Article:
“We expect to add events regularly throughout the season, and have some exciting days planned. Folks should definitely keep an eye on our calendar all summer long,” said Nick Seiter, research assistant professor and faculty Extension specialist in crop sciences and co-chair of the Agronomy Days committee. “We look forward to welcoming folks to learn and share with us during Agronomy Days 2023.”
A schedule of Agronomy Days 2023 events can be viewed at www.agronomyday.web.illinois.edu/events/.
Planting pace remains ahead of schedule
SPRINGFIELD — The pace of planting and emergence for both corn and soybeans in Illinois remained well ahead of pace heading into late May. According to the USDA’s National Agricultural Statistics Service, corn planted in Illinois had reached 84 percent, compared to the five-year average of 63 percent, by the week ending May 14. Corn emerged had reached 45 percent, compared to the five-year average of 34 percent. Soybeans planted reached 77 percent, compared to the five-year average of 45 percent. Soybeans emerged reached 38 percent compared to the five-year average of 18 percent. In addition, NASS reported that winter wheat “headed” was at 74 percent, compared to the five-year average of 56 percent, on May 14.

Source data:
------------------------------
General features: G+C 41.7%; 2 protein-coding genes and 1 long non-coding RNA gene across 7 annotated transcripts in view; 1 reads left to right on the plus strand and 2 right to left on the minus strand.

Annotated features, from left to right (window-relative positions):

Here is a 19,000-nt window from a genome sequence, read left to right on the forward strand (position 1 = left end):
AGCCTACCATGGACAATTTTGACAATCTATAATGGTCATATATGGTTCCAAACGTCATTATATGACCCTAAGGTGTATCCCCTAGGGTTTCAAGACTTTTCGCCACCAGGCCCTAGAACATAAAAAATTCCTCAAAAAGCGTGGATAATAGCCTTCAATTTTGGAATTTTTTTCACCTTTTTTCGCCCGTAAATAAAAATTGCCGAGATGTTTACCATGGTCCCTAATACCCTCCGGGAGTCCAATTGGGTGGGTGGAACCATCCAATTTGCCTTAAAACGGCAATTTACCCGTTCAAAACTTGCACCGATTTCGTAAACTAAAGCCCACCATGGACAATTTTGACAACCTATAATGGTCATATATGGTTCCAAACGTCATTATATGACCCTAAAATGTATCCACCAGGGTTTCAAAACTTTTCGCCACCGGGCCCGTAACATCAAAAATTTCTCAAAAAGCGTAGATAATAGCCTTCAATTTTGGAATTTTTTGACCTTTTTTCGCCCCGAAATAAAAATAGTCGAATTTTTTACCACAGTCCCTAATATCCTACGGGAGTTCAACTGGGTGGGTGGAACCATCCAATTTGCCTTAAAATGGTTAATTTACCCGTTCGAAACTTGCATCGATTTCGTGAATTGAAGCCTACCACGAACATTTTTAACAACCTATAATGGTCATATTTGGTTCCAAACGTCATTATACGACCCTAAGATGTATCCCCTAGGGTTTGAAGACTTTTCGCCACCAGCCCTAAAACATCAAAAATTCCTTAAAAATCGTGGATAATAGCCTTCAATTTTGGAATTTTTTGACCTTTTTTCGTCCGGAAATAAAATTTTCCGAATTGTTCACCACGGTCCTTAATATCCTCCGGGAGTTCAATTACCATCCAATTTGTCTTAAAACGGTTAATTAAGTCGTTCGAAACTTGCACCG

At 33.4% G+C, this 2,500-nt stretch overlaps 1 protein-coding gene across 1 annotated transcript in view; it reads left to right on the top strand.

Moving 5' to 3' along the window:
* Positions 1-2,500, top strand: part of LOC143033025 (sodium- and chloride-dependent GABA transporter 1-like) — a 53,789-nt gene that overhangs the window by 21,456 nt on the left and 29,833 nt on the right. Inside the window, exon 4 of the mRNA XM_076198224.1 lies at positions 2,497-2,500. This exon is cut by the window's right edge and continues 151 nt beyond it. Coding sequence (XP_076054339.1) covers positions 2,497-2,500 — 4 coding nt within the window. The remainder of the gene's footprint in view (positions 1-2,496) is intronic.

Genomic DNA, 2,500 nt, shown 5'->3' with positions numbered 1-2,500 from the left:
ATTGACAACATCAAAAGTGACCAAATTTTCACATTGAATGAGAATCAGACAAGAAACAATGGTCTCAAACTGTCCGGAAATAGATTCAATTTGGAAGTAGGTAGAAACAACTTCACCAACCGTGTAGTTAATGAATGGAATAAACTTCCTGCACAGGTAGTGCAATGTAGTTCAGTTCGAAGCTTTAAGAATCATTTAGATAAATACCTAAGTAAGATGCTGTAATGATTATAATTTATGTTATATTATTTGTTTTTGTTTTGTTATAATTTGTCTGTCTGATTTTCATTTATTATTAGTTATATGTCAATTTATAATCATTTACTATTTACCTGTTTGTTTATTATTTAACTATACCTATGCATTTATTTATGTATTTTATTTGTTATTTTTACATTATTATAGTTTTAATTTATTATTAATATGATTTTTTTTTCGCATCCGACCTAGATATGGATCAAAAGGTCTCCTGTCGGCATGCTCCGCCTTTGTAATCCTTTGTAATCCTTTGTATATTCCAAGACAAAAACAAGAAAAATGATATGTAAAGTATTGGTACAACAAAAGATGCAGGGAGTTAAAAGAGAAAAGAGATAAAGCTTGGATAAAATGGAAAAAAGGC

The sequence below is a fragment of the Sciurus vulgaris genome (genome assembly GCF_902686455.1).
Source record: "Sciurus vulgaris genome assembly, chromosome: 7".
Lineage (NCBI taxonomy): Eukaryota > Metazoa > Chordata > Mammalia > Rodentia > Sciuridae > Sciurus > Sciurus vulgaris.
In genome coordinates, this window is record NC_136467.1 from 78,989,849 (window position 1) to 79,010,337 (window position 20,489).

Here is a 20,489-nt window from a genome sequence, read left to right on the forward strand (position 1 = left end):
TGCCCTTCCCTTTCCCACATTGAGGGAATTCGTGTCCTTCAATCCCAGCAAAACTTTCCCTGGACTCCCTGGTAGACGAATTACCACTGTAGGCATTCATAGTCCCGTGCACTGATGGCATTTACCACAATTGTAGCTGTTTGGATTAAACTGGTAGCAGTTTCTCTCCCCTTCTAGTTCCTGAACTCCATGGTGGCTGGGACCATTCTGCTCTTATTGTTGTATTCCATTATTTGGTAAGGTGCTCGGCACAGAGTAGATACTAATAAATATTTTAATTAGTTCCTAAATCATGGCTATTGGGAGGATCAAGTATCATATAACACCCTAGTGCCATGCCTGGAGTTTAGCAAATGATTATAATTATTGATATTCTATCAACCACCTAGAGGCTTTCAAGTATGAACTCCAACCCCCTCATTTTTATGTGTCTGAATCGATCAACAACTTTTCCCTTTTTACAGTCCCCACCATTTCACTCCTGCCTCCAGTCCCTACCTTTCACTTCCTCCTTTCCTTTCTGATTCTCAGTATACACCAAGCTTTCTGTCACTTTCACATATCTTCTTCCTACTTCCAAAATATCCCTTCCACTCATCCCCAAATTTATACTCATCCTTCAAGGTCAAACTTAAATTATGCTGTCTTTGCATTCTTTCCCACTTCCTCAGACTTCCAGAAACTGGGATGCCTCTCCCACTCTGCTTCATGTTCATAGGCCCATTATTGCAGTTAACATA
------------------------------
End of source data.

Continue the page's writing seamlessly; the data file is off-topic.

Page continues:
Planting conditions vary across state
On May 19, University of Illinois Extension agriculture educator Talon Becker said conditions in central Illinois were conducive to farmers finishing their planting at an earlier than usual date. “Most fields in the area are planted and emerged. The crop looks to be off to a good start in most fields, with the exception of a few low spots where water is or was recently standing following the rains earlier this month. With minimal rain and some warmer temperatures in the near-term forecast, farmers in the area will likely finish up any planting and replanting they have to do in the next week or so,” Becker said of conditions in and around Champaign County.